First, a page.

SALT - Friday, 24 Cheshvan 5777 - November 25, 2016

  • Rav David Silverberg

            We read in Parashat Chayei-Sara of the prayer recited by Avraham’s servant upon arriving at the well outside Aram Naharayim, in which he begged for God’s assistance in choosing a wife for Yitzchak.  The servant beseeches, “Asei chesed im adoni Avraham” – “Perform kindness for my master, Avraham” (24:12).  This “kindness” would come in the form of God’s assistance as the servant sets out to select the proper match for Yitzchak.

            The Midrash (Bereishit Rabba 60:2) notes the irony in the fact that Avraham here is described as requiring kindness.  We normally think of Avraham as the benefactor, not the beneficiary; as the one who showers others with kindness, rather than receiving or depending upon their kindness.  Here, however, the servant prays to God to shower Avraham with kindness.  The Midrash comments: “Everyone needs kindness.  Even Avraham, because of whom kindness abounds in the world, required kindness.”  What message is the Midrash seeking to convey through this observation?

            One might have assumed that only those who do not depend upon or need the help of others are capable of bestowing kindness.  As long as a person himself has needs which he relies on other people to fill, one might think, he does not have the capacity to help others.  And for this reason, one might have argued, the quality of kindness is embodied specifically by Avraham Avinu, who is described as having been blessed “with everything” (24:1).  Only somebody whose life is perfect, it might seem, has the privilege of performing kindness.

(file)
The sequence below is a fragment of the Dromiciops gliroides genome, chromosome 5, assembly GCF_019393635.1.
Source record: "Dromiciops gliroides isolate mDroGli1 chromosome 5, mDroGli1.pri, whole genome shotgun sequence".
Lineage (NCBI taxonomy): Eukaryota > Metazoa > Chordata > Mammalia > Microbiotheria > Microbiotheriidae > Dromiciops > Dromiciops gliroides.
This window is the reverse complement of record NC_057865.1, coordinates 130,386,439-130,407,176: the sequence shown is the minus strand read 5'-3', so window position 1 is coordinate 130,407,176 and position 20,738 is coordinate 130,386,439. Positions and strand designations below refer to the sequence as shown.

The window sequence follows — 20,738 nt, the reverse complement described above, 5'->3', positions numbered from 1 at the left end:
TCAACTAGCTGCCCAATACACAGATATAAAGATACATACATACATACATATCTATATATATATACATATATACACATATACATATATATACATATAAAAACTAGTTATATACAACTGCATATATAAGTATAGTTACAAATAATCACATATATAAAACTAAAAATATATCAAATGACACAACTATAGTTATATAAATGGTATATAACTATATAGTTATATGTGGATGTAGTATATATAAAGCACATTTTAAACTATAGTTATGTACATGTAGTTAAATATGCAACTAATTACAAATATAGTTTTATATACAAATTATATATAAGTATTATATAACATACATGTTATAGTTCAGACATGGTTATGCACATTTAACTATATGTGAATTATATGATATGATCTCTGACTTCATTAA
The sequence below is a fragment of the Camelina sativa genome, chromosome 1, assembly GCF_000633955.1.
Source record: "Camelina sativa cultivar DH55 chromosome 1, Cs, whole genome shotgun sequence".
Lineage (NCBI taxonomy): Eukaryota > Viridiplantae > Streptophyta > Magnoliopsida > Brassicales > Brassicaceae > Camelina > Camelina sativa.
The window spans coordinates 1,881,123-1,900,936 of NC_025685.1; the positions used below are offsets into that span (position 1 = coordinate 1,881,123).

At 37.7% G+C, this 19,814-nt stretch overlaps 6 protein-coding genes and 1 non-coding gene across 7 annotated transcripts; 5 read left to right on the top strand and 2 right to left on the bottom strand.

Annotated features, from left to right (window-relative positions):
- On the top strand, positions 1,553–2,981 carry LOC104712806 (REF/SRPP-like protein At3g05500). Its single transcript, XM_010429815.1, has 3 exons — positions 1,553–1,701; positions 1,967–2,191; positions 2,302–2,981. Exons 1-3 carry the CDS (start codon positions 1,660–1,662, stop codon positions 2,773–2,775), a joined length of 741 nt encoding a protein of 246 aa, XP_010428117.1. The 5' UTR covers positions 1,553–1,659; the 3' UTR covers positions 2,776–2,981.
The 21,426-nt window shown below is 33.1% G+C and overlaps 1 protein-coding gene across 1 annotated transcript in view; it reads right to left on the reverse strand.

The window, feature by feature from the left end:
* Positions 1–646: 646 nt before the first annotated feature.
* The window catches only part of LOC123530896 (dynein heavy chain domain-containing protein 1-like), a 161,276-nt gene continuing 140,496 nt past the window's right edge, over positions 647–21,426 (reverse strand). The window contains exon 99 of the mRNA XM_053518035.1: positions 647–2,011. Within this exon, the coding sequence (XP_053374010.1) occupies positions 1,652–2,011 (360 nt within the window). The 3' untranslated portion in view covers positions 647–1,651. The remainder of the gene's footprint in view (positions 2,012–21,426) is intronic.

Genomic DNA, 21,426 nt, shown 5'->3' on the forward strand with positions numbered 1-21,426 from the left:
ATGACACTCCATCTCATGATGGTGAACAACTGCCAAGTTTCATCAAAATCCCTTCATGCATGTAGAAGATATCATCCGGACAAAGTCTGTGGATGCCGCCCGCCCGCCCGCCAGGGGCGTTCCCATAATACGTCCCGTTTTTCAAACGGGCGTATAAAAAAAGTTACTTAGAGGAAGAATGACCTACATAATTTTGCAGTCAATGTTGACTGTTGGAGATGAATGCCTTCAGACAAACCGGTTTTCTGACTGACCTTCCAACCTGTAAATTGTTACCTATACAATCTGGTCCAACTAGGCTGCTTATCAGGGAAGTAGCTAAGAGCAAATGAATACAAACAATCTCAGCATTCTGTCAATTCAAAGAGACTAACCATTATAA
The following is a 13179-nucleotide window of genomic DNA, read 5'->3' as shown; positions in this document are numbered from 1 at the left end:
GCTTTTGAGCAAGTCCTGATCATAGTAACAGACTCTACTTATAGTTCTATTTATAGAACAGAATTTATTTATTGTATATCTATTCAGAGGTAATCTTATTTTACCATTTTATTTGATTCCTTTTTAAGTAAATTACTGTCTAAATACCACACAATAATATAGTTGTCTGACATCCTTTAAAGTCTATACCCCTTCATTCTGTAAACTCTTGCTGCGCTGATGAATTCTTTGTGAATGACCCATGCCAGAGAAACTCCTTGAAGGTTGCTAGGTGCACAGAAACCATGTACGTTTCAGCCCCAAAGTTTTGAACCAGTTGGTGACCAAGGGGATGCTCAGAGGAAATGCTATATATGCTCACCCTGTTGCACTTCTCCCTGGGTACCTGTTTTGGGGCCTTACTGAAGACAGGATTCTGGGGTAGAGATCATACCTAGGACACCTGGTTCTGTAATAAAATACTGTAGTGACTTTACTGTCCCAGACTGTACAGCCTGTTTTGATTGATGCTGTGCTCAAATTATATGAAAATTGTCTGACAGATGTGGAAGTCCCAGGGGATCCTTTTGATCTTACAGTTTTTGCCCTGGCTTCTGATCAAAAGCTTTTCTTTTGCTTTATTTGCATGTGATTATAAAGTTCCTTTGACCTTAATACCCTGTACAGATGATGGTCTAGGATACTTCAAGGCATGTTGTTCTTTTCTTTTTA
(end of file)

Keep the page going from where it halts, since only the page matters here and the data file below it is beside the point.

The Midrash teaches us that this is incorrect.  Even Avraham Avinu, the bastion and embodiment of kindness, required kindness.  He, too, was dependent on God’s grace and benevolence.  Even after he was blessed “with everything,” his servant prayed to God to shower him with kindness.  Nobody enjoys a perfect life; we all have needs that we cannot fill on our own.  The message that is being taught, then, is that we must dispense kindness even as we rely on and must ask for the kindness of others.  Even as we look to others to fill needs which we cannot fill on our own, we must try to fill their needs which they cannot fill on their own.

            This is very likely the Midrash’s intent in describing Avraham here as the person “she-ha’chesed mitgalgel ba-olam bishvilo” – “because of whom kindness abounds in the world.”  The world “mitgalgel” literally means “roll.”  Avraham’s life of selfless giving had a ripple effect throughout the world, such that it “rolled” about from one person to another.  He introduced the concept of chesed whereby people help one another and are helped by one another.  His chesed is not a system whereby the “haves” assist the “have nots,” but rather a recognition that all people are both “haves” and “have nots,” that we all have the ability to help and give, and also have the need to receive assistance.  And this is perhaps the meaning of the image of kindness “rolling” throughout the world, referring to the message that we must all be givers even though we are also, by necessity, takers, that we must try to help others as much as we can even as we accept their help whenever we need it.